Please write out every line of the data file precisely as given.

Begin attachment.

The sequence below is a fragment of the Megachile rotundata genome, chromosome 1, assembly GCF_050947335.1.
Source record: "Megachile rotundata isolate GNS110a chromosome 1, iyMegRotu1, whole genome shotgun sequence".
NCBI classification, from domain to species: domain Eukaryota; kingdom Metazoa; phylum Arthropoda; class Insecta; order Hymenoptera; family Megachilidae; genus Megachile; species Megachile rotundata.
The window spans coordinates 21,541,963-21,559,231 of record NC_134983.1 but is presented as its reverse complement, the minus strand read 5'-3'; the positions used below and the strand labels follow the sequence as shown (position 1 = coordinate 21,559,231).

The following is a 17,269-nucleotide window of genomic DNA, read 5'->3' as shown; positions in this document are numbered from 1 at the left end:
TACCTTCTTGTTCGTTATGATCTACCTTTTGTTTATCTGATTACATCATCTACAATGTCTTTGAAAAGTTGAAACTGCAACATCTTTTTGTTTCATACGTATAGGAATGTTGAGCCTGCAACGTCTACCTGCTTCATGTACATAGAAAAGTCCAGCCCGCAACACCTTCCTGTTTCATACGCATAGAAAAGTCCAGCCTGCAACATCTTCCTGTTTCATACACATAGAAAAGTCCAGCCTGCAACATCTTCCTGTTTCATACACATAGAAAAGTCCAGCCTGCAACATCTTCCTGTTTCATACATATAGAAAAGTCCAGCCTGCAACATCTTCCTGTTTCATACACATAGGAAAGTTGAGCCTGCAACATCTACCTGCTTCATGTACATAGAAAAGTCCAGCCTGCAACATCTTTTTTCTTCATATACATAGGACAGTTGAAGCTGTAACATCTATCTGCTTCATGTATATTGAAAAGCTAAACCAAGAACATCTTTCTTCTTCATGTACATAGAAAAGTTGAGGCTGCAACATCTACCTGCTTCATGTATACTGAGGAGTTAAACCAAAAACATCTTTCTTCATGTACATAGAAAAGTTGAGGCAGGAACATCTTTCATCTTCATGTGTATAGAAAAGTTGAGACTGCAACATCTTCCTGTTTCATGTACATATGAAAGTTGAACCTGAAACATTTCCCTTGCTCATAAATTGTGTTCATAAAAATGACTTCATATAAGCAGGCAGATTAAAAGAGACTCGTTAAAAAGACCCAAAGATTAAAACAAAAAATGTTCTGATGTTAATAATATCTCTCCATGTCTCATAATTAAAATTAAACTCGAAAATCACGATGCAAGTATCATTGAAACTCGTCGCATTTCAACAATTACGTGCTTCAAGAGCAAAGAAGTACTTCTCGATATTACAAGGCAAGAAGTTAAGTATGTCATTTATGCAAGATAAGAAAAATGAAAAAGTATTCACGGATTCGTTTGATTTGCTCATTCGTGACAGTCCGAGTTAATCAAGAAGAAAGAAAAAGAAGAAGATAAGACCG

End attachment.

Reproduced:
The sequence below is a fragment of the Megachile rotundata genome, chromosome 1, assembly GCF_050947335.1.
Source record: "Megachile rotundata isolate GNS110a chromosome 1, iyMegRotu1, whole genome shotgun sequence".
NCBI classification, from domain to species: domain Eukaryota; kingdom Metazoa; phylum Arthropoda; class Insecta; order Hymenoptera; family Megachilidae; genus Megachile; species Megachile rotundata.
The window spans coordinates 21,541,963-21,559,231 of record NC_134983.1 but is presented as its reverse complement, the minus strand read 5'-3'; the positions used below and the strand labels follow the sequence as shown (position 1 = coordinate 21,559,231).

The following is a 17,269-nucleotide window of genomic DNA, read 5'->3' as shown; positions in this document are numbered from 1 at the left end:
TACCTTCTTGTTCGTTATGATCTACCTTTTGTTTATCTGATTACATCATCTACAATGTCTTTGAAAAGTTGAAACTGCAACATCTTTTTGTTTCATACGTATAGGAATGTTGAGCCTGCAACGTCTACCTGCTTCATGTACATAGAAAAGTCCAGCCCGCAACACCTTCCTGTTTCATACGCATAGAAAAGTCCAGCCTGCAACATCTTCCTGTTTCATACACATAGAAAAGTCCAGCCTGCAACATCTTCCTGTTTCATACACATAGAAAAGTCCAGCCTGCAACATCTTCCTGTTTCATACATATAGAAAAGTCCAGCCTGCAACATCTTCCTGTTTCATACACATAGGAAAGTTGAGCCTGCAACATCTACCTGCTTCATGTACATAGAAAAGTCCAGCCTGCAACATCTTTTTTCTTCATATACATAGGACAGTTGAAGCTGTAACATCTATCTGCTTCATGTATATTGAAAAGCTAAACCAAGAACATCTTTCTTCTTCATGTACATAGAAAAGTTGAGGCTGCAACATCTACCTGCTTCATGTATACTGAGGAGTTAAACCAAAAACATCTTTCTTCATGTACATAGAAAAGTTGAGGCAGGAACATCTTTCATCTTCATGTGTATAGAAAAGTTGAGACTGCAACATCTTCCTGTTTCATGTACATATGAAAGTTGAACCTGAAACATTTCCCTTGCTCATAAATTGTGTTCATAAAAATGACTTCATATAAGCAGGCAGATTAAAAGAGACTCGTTAAAAAGACCCAAAGATTAAAACAAAAAATGTTCTGATGTTAATAATATCTCTCCATGTCTCATAATTAAAATTAAACTCGAAAATCACGATGCAAGTATCATTGAAACTCGTCGCATTTCAACAATTACGTGCTTCAAGAGCAAAGAAGTACTTCTCGATATTACAAGGCAAGAAGTTAAGTATGTCATTTATGCAAGATAAGAAAAATGAAAAAGTATTCACGGATTCGTTTGATTTGCTCATTCGTGACAGTCCGAGTTAATCAAGAAGAAAGAAAAAGAAGAAGATAAGACCG